Complainant Hershey also maintains a website at its <hersheyschocolateworld.com> domain name, a website that many access to learn information about Complainant Hershey’s HERSHEY’S CHOCOLATE WORLD Visitor Center. The HERSHEY’S CHOCOLATE WORLD Visitor Center is the official visitor center for Complainant Hershey Foods Corporation and draws an annual attendance of over 2.6 million guests. Guests at the HERSHEY’S CHOCOLATE WORLD Visitor Center may take free tours of the fascinating chocolate-making process and receive information. The "www.hersheyschocolateworld.com" website provides information such as on hours of operation, employment opportunities and attractions.
In or about March 2003, Complainant Hershey became aware that Respondent had registered the domain name <hersheychocolateworld.com>. The website associated with the <hersheychocolateworld.com> domain name displays a search engine with links to categories such as "Chocolate," "Chocolate Candy," "Entertainment," and "Shows" as well as provide further links to other websites, including gambling, sexually explicit, and competitive websites. The "Chocolate" and "Chocolate Candy" web pages include links to competitors selling Lindt and Droste, which are competitive products. The "Entertainment" web page includes a link to the AnteUp Gambling Links gambling website which provides links to "recommended casinos" and information on various gambling games. The "Shows" web page includes links to explicit pornographic websites and when Internet users attempt to close these websites, further browser windows pop up, displaying more pornographic material.
On March 10, 2002, counsel for Complainant Hershey sent a letter to Respondent via e-mail notifying Respondent that his registration of the <hersheychocolateworld.com> domain name infringed Hershey’s federal and common law trademark rights, and violated the Anticybersquatting Consumer Protection Act and demanding that Respondent assign the <hersheychocolateworld.com> domain name to Complainant Hershey.
Respondent did not respond to the March 10, 2002 letter.
Counsel for Complainant Hershey sent a substantially identical letter to Respondent on September 17, 2003, by e-mail to the address listed in the registration information. The e-mail was returned with a "Failure Delivery Report" stating that the account had been disabled or discontinued. As of this time, Respondent has not contacted Complainant regarding the Domain Name in dispute nor has Respondent voluntarily cancelled said Domain Name or transferred it to Complainant Hershey. The website located at "www.hersheychocolateworld.com" remains active and still contains links to competitors’, gambling, and pornographic websites.
5. Parties’ Contentions
The Complainants represent that they, each in respective parts, are the owners of the HERSHEY Trademarks used over a century in many countries of the world and consequently said HERSHEY Trademarks have become highly distinctive and famous source identifiers of HERSHEY’S branded products and services, and are universally recognized symbols of Hershey’s good will.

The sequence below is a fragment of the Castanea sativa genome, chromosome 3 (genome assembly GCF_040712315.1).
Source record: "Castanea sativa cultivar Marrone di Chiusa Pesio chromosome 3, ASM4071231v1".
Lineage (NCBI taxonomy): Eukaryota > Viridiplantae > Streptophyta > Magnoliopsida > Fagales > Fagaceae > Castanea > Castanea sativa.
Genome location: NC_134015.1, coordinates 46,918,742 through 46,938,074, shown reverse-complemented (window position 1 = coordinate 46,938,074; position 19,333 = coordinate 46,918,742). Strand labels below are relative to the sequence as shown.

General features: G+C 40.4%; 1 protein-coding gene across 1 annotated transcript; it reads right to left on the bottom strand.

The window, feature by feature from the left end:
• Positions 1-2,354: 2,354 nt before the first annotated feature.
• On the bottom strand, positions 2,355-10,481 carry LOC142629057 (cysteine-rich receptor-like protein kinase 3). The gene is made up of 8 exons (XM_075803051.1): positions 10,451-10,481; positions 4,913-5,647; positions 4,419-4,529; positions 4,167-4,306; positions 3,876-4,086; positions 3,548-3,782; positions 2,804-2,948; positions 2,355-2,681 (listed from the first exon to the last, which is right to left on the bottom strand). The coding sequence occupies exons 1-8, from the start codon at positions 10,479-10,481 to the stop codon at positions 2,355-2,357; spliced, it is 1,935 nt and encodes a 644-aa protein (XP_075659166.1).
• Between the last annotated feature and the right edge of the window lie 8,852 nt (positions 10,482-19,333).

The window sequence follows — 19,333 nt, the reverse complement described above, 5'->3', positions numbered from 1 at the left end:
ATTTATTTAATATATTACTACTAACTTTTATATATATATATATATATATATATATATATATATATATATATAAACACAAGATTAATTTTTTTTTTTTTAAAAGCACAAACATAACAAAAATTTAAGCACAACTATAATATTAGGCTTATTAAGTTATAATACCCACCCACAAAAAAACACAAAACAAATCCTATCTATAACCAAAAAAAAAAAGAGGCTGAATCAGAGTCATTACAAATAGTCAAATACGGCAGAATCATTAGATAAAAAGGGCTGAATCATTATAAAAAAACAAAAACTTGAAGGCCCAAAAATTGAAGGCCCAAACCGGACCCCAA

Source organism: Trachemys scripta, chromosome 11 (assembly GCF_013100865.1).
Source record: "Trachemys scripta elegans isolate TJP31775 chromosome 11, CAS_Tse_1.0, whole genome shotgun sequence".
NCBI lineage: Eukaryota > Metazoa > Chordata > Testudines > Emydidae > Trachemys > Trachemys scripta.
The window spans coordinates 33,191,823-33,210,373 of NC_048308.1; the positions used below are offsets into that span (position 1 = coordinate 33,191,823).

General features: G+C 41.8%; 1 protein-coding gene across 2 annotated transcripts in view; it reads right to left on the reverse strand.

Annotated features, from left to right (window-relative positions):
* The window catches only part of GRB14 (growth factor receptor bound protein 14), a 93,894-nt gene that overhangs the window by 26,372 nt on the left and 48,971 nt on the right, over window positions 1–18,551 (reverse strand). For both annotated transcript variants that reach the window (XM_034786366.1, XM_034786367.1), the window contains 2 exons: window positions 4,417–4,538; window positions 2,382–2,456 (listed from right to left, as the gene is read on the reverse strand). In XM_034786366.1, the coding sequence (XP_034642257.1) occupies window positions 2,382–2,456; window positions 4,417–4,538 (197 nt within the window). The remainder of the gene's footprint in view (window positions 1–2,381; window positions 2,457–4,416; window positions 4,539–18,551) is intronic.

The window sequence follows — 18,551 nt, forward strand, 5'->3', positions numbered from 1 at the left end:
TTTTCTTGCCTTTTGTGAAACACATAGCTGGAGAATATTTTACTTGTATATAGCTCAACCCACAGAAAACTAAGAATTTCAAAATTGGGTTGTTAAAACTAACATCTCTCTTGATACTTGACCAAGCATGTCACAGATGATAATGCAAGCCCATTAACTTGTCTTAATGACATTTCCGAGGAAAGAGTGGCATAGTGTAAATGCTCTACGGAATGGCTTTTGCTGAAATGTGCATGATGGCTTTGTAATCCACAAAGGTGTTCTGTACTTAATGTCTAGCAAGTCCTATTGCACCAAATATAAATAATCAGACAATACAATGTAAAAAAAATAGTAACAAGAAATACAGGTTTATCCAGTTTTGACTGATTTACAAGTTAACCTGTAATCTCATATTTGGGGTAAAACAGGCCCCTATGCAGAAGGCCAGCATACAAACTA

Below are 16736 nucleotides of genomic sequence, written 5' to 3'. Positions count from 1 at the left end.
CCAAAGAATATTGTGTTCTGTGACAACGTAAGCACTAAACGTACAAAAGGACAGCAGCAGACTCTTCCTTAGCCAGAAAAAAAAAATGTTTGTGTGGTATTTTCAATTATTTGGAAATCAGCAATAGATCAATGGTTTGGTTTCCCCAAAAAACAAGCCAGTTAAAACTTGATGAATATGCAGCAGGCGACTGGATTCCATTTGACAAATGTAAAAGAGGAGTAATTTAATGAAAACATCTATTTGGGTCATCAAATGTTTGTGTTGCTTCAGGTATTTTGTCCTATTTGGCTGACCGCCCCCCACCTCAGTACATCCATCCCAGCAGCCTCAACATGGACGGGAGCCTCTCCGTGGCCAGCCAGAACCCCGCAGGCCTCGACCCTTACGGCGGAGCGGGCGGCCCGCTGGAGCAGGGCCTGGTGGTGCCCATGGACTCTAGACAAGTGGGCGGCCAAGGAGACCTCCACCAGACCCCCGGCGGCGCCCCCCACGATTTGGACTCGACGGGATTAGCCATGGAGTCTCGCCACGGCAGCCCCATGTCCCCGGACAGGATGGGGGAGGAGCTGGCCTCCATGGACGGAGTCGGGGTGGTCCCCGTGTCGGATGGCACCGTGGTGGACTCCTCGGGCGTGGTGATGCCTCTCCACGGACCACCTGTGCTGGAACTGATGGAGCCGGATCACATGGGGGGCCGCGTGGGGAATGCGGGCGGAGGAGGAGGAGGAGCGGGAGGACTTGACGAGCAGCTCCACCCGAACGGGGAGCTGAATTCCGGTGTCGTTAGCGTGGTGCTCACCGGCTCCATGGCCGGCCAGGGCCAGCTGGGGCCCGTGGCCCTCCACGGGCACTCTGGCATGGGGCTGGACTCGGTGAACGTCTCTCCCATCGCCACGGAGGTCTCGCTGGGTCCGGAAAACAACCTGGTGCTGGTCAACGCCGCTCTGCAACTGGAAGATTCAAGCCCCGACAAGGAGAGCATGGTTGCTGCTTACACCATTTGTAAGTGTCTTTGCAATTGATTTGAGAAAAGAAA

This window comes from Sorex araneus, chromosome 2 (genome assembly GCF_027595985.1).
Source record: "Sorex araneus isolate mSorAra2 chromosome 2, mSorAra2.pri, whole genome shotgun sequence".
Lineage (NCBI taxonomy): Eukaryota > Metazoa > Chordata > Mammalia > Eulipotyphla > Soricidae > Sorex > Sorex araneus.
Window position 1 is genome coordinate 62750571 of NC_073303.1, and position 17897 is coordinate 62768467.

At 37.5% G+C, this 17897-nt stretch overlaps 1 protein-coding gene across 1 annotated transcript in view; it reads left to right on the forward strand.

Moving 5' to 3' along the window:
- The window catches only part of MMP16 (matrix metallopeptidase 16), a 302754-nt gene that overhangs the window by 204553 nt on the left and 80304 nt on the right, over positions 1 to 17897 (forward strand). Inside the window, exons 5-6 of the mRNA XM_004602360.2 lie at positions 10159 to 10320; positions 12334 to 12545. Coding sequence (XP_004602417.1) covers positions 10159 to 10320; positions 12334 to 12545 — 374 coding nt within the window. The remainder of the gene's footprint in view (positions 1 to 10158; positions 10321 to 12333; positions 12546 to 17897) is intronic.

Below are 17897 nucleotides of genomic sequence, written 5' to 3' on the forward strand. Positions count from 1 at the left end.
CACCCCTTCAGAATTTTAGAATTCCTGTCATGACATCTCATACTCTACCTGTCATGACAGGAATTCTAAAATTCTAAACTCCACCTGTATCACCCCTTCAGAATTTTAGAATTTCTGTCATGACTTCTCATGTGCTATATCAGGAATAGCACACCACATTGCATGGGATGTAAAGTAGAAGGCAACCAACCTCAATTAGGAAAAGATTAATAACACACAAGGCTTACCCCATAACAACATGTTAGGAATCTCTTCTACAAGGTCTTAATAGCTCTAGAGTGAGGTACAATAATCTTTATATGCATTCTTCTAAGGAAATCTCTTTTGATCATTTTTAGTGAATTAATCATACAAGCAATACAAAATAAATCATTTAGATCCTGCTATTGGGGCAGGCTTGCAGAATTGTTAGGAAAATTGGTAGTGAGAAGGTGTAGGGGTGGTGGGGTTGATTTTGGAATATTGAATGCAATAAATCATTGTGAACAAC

The Complainants represent that the Domain Name in dispute incorporates the
HERSHEY and the HERSHEY’S CHOCOLATE WORLD trademarks and that therefore the
Domain Name in dispute is confusingly similar or identical in appearance, sound,
and commercial impression to the HERSHEY Trademarks. The Complainants rely on
Realmark Cape Harbour L.L.C. v. Lewis, WIPO
Case No. D2000-1435 and Infospace, Inc. v. Behain, WIPO
Case No. D2000-1631 in that the deletion of the single letter "s"
after "hershey" is insufficient to overcome this fact of confusion
and that the exclusion of a single letter is insufficient to change the sound,
appearance, or commercial impression of a domain name.
The Complainants further represent that Respondent’s use of the HERSHEY’S CHOCOLATE
WORLD mark in the disputed domain name is commonly known as "typosquatting,"
which occurs when a registrant registers "misspellings or typographically
incorrect versions" of trademarks, again referring to several administrative
panel decisions, such as Federated Western Properties., Inc. v. John Zuccarini
dba Cupcake Patrol, RaveClub, and RaveClub Berlin, WIPO
Case No. D2003-0298, Six Continents Hotels, Inc. v. null John Zuccarini
d/b/a Country Walk, WIPO Case No. D2003-0161,
and National Association of Professional Baseball Leagues, Inc., d/b/a Minor
League Baseball v. John Zuccarini, WIPO
Case No. D2002-1011.
Complainants allege that Respondent’s use of the "www.hersheychocolateworld.com" website is to provide links to competitors’, gambling, and sexually explicit websites and thus violates Complainants’ valuable rights in their HERSHEY Trademarks because the Respondent’s "www.hersheychocolateworld.com" website firstly includes links to Hershey competitors, such as Lindt and Droste, secondly also contains links to gambling and thirdly links to sexually explicit websites. Thus Internet users or any of the million of HERSHEY’S CHOCOLATE WORLD Visitor Center looking to obtain information about Hershey, might very well type the Domain Name in dispute by mistake and be diverted to such undesired websites. Complainants contend that this may tarnish Complainants’ image and reputation with the public and negatively affects the value of the goodwill that Complainants have long worked to establish in the HERSHEY Trademarks.